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Holiday Traditions for All

A stack of presents wrapped in red, white, brown, and polka-dotted paper. Many of the packages have festive bows tied around them.

The holidays are a great time for fun, family, and food. This time of year also includes many learning and multisensory opportunities for children who are blind or low vision. We’ve created a list of festive ideas for you to try and discover how they can be adapted for all to enjoy.

Snow Time!

One of the most tactile experiences for children who are blind or low vision is playing in the snow. Encourage your child to pick up some snow, crush the flakes, or hold it until it melts. Using the hand-over-hand technique, show your child how to create snowballs, snowmen, and even forts. Children can utilize their hearing to throw snowballs at their friends or siblings. This activity is both fun and safe since the snow won’t hurt anyone if a child gets hit.

Afterward, when everyone is inside and getting warm in front of the fire, teach your child the Science of Snow.

Christmas Songs

Whether your child is singing in a choir, caroling outside, or jamming with friends and family, music spreads cheer during this time of year. Learning a song can be done by ear or by using braille music. APH’s Feel the Beat teaches the Music Braille Code, and the Music Braille Wheel helps children memorize all of the braille music notes.

Check out this list of Braille Music Resources compiled by the National Federation of the Blind to learn more.

Keep your child’s braille holiday songs in a binder so they can easily flip through the pages. If they are performing in a concert or singing at church, put the songs in a binder in the order in which they are being sung.

Making Cards

Creating homemade cards is a great way to show you care about someone. Children who have low vision can use permanent markers, gel pens, or colored pencils to write a message in large print inside a paper card. For braille readers, a card can be made by folding a piece of braille paper and placing the bottom half horizontally in a braillewriter. After your child composes their message, remove the paper from the braillewriter and print your child’s words above the braille so all can read it. Then, fold the card over and allow your child to decorate the front. Use Christmas-themed tactile stickers, glitter glue, pompoms, sequins, and any other tactile craft items around the house to make the card fun and festive. When your child is done, allow them to help lick the envelope and accompany you to mail it.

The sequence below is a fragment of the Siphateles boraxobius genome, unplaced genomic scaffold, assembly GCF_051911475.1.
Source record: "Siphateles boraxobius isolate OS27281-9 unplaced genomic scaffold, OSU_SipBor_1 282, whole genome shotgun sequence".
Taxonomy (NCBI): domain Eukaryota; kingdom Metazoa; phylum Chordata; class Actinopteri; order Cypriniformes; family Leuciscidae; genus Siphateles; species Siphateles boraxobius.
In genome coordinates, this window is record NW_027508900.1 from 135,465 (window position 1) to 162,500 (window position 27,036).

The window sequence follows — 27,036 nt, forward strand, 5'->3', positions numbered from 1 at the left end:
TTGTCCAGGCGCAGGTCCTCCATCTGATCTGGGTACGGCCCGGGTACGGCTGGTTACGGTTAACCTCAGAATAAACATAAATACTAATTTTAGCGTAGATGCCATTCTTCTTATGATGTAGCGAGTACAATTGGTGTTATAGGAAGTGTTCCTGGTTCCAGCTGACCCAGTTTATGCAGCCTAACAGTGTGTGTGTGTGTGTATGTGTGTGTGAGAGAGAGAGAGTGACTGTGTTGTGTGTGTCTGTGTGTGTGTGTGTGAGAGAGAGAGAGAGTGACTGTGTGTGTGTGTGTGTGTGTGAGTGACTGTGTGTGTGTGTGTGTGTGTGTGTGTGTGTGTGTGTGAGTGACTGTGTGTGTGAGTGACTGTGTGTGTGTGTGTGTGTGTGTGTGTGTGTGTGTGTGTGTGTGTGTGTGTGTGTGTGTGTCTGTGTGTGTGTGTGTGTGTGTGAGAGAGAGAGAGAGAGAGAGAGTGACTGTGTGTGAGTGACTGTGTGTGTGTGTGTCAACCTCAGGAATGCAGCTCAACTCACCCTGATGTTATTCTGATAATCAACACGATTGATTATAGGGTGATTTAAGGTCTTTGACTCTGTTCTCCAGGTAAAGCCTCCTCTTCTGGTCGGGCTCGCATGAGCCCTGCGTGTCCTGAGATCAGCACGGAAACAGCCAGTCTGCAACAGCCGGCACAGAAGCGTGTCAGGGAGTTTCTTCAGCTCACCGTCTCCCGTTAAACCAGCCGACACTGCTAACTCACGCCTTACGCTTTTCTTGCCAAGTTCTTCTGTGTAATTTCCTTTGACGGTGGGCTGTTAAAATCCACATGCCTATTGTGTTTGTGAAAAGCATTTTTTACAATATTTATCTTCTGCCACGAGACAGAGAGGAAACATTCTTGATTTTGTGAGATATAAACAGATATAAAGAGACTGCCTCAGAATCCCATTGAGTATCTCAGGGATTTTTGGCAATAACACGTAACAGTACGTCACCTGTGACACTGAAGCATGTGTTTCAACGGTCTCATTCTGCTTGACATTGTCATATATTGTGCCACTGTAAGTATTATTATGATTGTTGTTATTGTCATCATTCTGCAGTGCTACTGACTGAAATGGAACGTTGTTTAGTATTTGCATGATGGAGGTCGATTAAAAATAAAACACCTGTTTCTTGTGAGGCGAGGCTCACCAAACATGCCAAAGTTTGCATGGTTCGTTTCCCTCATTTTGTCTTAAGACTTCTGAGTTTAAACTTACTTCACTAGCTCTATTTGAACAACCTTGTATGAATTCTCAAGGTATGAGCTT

Shopping and Wrapping Gifts

Allow your child to practice their orientation and mobility skills as they navigate stores during the holidays. Children can feel items on the shelves as they browse for gifts. Be sure to describe everything they are touching. Practice math skills by adding up the cost of the presents.

At home, demonstrate how to cut wrapping paper and then assist your child as they learn to tape the paper in place around the gift. Read A Step By Step Guide To Wrapping Presents As A Blind Person for more specific instructions. After the present is wrapped, help your child cut the ribbon to the right length and put their finger on the place the bow will be. Parents can tie the bow, and the child can then remove their finger. For the next gift, parents can place their finger on the present while the child ties the bow.

Decadent Truffles

One of the best parts of the holidays is eating tons of sweets. Follow this recipe to learn how to make some easy and delicious Oreo truffles. Make this task more accessible by printing this recipe in large text or embossing it in braille.


  • 2 packages of semisweet baking chocolate
  • 1 package of Oreos
  • 1 block of softened cream cheese
  • 1 large Ziploc bag


  1. Open the package of Oreos and put them in a Ziploc bag. Hit the bag with a rolling pin until the cookies are reduced to crumbs.
  2. Pour the crumbs into a bowl and mix with the softened cream cheese.
  3. Roll the mixture into balls.
  4. Put the chocolate in the microwave. Heat it up in 30 second increments and stir it until the chocolate is fully melted.
  5. Use a fork to dip the balls into the melted chocolate.
  6. Place the balls on a lined cookie sheet and sprinkle with the remaining cookie crumbs.
  7. Refrigerate until firm and enjoy.

Note: If needed, label the microwave using Nemeth or UEB braille number stickers. Assist younger children with making hot chocolate so they do not get burned.

For more ways to celebrate, read the blogs Making Winter Holiday Traditions Accessible and Festive Holiday Crafts for Kids.

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